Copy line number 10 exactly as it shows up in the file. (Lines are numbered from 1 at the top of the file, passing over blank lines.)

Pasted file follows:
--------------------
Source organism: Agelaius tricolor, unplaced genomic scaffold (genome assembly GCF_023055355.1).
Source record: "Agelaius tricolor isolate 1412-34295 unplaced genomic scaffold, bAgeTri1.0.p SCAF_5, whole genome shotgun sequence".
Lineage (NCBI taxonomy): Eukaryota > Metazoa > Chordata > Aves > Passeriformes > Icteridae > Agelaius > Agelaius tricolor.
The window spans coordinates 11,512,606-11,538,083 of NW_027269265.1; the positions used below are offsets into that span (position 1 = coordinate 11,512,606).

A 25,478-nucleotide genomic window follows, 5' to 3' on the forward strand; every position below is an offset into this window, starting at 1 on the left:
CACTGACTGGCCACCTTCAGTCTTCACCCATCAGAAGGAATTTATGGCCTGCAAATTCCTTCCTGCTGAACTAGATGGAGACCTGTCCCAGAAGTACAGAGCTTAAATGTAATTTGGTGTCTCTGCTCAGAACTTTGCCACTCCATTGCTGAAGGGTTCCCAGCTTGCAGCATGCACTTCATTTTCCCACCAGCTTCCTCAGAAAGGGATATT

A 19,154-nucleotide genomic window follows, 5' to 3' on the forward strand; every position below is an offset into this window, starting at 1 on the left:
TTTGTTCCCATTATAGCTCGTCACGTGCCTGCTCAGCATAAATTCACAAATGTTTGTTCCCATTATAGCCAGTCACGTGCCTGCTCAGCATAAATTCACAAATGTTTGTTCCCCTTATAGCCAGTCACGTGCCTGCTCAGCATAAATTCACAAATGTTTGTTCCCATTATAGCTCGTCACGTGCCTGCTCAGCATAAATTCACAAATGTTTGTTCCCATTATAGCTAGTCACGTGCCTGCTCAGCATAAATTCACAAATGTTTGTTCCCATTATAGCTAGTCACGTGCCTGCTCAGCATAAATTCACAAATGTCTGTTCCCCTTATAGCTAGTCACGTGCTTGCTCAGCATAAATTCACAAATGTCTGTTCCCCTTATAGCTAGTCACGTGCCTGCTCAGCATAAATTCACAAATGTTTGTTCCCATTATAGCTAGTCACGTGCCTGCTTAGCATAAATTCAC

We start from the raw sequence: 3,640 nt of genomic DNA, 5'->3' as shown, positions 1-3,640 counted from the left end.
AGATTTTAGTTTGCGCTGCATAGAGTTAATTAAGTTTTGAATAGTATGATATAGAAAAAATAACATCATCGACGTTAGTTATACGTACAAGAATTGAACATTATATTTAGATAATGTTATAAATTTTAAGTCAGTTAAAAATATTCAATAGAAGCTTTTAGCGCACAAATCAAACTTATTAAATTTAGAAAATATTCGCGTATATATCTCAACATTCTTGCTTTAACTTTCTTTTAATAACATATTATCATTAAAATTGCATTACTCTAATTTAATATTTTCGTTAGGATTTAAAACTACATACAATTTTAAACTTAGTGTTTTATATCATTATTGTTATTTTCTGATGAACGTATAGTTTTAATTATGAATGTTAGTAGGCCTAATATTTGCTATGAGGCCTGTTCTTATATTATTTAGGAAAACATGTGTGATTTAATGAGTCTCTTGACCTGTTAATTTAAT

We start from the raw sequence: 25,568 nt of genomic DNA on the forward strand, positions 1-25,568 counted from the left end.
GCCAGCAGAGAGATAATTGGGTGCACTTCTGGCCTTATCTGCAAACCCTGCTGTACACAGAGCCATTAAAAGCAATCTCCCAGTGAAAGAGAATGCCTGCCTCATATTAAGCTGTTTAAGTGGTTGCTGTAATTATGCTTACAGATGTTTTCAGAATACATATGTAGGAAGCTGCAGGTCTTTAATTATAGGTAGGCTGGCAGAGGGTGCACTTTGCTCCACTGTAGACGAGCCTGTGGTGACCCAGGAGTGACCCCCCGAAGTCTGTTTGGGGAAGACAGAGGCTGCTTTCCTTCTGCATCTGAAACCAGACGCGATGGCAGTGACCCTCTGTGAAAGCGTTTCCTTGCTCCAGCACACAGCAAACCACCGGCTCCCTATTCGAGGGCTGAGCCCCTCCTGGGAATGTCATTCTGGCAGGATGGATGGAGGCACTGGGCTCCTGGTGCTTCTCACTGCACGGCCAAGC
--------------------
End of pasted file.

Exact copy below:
AGATTTTAGTTTGCGCTGCATAGAGTTAATTAAGTTTTGAATAGTATGATATAGAAAAAATAACATCATCGACGTTAGTTATACGTACAAGAATTGAACATTATATTTAGATAATGTTATAAATTTTAAGTCAGTTAAAAATATTCAATAGAAGCTTTTAGCGCACAAATCAAACTTATTAAATTTAGAAAATATTCGCGTATATATCTCAACATTCTTGCTTTAACTTTCTTTTAATAACATATTATCATTAAAATTGCATTACTCTAATTTAATATTTTCGTTAGGATTTAAAACTACATACAATTTTAAACTTAGTGTTTTATATCATTATTGTTATTTTCTGATGAACGTATAGTTTTAATTATGAATGTTAGTAGGCCTAATATTTGCTATGAGGCCTGTTCTTATATTATTTAGGAAAACATGTGTGATTTAATGAGTCTCTTGACCTGTTAATTTAAT